By Randy Schwimmer
One tenet of sound lending practices is establishing the borrower’s capacity to repay its debt over the contractual life of the obligation. So it’s not surprising that regulators have taken banks to task in recent reports highlighting a growing number of leveraged loan issuers which lack that capacity.
Specifically, in its 2014 Leveraged Loan Supplement, the Gang of Three – Federal Reserve, OCC and FDIC – cited banks in which only 77% of portfolio companies managed to show they could successfully amortise the loan over a seven-year period. That was down from 83% measured in the prior year’s examination.
Projected cash flows should indeed leave plenty of room for principal and interest payments. But a bit of perspective on the topic is in order.
To paraphrase F Scott Fitzgerald’s observation about the rich, leveraged borrowers are different than other borrowers: they have more debt. Private equity sponsors use leverage to enhance their returns, and not every business is a good candidate for high debt levels. Premiums are paid for companies that demonstrate significant free cash flow generation.
The buy-out industry has spent decades developing a base of sophisticated credit investors willing to take the risk – and earn the high returns – involved with these loans. Given many of these buyers match-fund their long-term assets and liabilities, they don’t want to get paid back – at least, not too quickly.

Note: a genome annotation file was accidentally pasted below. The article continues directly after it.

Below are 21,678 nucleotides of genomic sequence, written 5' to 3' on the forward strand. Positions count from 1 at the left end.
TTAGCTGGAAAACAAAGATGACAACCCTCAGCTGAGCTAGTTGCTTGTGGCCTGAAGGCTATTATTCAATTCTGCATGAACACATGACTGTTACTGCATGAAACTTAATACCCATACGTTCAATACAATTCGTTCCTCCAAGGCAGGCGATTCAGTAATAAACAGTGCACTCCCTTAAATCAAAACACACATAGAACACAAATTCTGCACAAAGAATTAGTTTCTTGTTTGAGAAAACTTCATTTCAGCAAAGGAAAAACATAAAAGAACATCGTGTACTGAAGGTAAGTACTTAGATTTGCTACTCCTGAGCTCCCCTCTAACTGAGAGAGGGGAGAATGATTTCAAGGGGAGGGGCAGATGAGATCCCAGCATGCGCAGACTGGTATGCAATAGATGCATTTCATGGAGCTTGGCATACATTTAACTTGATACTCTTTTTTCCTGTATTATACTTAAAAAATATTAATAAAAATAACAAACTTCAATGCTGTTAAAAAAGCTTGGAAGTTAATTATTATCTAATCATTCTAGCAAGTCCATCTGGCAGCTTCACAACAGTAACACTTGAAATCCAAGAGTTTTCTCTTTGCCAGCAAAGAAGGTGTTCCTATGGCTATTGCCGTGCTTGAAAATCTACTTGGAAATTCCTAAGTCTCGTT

It was precisely to accommodate these funding requirements that bank loan arrangers created the “term loan B” product in the early 1990’s. Crossover investors from high-yield bonds were accustomed to a lack of amortisation, so payments were back-ended with balloons in the final two years, and just enough interim instalments (for example, $250,000 quarterly) to meet funds’ average weighted life tests.
Payback schedules are often moot. Leveraged loans are governed by excess cash flow recaptures, which apply cash generated above and beyond mandatory uses (such as capex) to repay principal. So these borrowers often delever more quickly from periodic sweeps than from scheduled amortisation.
Private equity shops buy companies to sell them – often within seven years. Sponsors also like tweaking debt structures. Whether to refinance on better terms, provide for an acquisition or merger, or recap for a shareholder dividend, original PE financings rarely survive untouched to final maturity. Any recalcitrant banks usually get the opportunity to exit along the way.
We appreciate regulators’ concerns about “risky loans” that don’t seem to get repaid, but the vast majority of these loan buyers (88.5% at last count) aren’t banks. Mutual funds, CLOs, hedge funds, and insurance companies like assets with long maturities. Having to redeploy returned cash is an expensive nuisance.
Yes, loan arrangers hold significant chunks of institutional loans during the early syndication process, and regulators worry about banks getting hung with these deals if the markets turn. But
underwriters have learned the lessons of 2008. Today the overhang of unsold loans is a fraction of what it was before the crisis.
In 30 years, I’ve helped finance hundreds of leveraged loans and seen only a handful go full term. Ironically, those few were among the less successful investments of our private equity clients.
Randy Schwimmer is a former member of senior management and investment committees for two leading mid-market debt platforms. He is also founder and publisher of The Lead Left (theleadleft.com), a weekly newsletter about trends and deals in the capital markets.
This column first appeared in the weekly newsletter of Creditflux, a leading global information source for the credit trading and investment market.